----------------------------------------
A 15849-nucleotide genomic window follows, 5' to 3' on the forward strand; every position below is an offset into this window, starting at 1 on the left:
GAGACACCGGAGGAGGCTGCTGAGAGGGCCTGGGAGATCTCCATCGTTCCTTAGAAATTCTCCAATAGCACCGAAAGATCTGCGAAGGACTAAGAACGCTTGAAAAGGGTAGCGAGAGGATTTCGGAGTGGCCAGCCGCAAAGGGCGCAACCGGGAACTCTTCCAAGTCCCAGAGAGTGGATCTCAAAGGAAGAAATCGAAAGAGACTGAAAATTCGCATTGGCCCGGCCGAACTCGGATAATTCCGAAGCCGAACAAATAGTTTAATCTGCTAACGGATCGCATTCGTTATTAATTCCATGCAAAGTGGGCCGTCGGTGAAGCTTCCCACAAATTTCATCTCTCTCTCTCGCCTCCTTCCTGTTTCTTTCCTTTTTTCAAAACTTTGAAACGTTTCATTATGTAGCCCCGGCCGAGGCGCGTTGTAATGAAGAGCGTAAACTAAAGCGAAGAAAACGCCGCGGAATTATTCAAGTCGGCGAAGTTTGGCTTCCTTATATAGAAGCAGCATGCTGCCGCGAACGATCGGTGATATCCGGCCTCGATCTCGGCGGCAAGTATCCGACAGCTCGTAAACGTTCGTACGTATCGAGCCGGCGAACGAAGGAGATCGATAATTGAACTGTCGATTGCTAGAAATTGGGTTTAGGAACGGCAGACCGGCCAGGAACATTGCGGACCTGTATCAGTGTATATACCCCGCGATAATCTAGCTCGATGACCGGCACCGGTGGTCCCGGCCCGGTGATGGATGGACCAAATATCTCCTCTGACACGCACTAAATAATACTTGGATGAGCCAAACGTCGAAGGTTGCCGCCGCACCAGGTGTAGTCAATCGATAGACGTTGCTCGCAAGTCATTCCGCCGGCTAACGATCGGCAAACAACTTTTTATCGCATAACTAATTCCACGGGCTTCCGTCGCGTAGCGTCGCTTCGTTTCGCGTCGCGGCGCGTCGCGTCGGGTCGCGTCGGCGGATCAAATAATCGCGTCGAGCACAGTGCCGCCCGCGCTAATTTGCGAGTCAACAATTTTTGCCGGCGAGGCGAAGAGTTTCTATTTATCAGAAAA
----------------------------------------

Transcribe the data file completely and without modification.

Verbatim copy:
A 15849-nucleotide genomic window follows, 5' to 3' on the forward strand; every position below is an offset into this window, starting at 1 on the left:
GAGACACCGGAGGAGGCTGCTGAGAGGGCCTGGGAGATCTCCATCGTTCCTTAGAAATTCTCCAATAGCACCGAAAGATCTGCGAAGGACTAAGAACGCTTGAAAAGGGTAGCGAGAGGATTTCGGAGTGGCCAGCCGCAAAGGGCGCAACCGGGAACTCTTCCAAGTCCCAGAGAGTGGATCTCAAAGGAAGAAATCGAAAGAGACTGAAAATTCGCATTGGCCCGGCCGAACTCGGATAATTCCGAAGCCGAACAAATAGTTTAATCTGCTAACGGATCGCATTCGTTATTAATTCCATGCAAAGTGGGCCGTCGGTGAAGCTTCCCACAAATTTCATCTCTCTCTCTCGCCTCCTTCCTGTTTCTTTCCTTTTTTCAAAACTTTGAAACGTTTCATTATGTAGCCCCGGCCGAGGCGCGTTGTAATGAAGAGCGTAAACTAAAGCGAAGAAAACGCCGCGGAATTATTCAAGTCGGCGAAGTTTGGCTTCCTTATATAGAAGCAGCATGCTGCCGCGAACGATCGGTGATATCCGGCCTCGATCTCGGCGGCAAGTATCCGACAGCTCGTAAACGTTCGTACGTATCGAGCCGGCGAACGAAGGAGATCGATAATTGAACTGTCGATTGCTAGAAATTGGGTTTAGGAACGGCAGACCGGCCAGGAACATTGCGGACCTGTATCAGTGTATATACCCCGCGATAATCTAGCTCGATGACCGGCACCGGTGGTCCCGGCCCGGTGATGGATGGACCAAATATCTCCTCTGACACGCACTAAATAATACTTGGATGAGCCAAACGTCGAAGGTTGCCGCCGCACCAGGTGTAGTCAATCGATAGACGTTGCTCGCAAGTCATTCCGCCGGCTAACGATCGGCAAACAACTTTTTATCGCATAACTAATTCCACGGGCTTCCGTCGCGTAGCGTCGCTTCGTTTCGCGTCGCGGCGCGTCGCGTCGGGTCGCGTCGGCGGATCAAATAATCGCGTCGAGCACAGTGCCGCCCGCGCTAATTTGCGAGTCAACAATTTTTGCCGGCGAGGCGAAGAGTTTCTATTTATCAGAAAA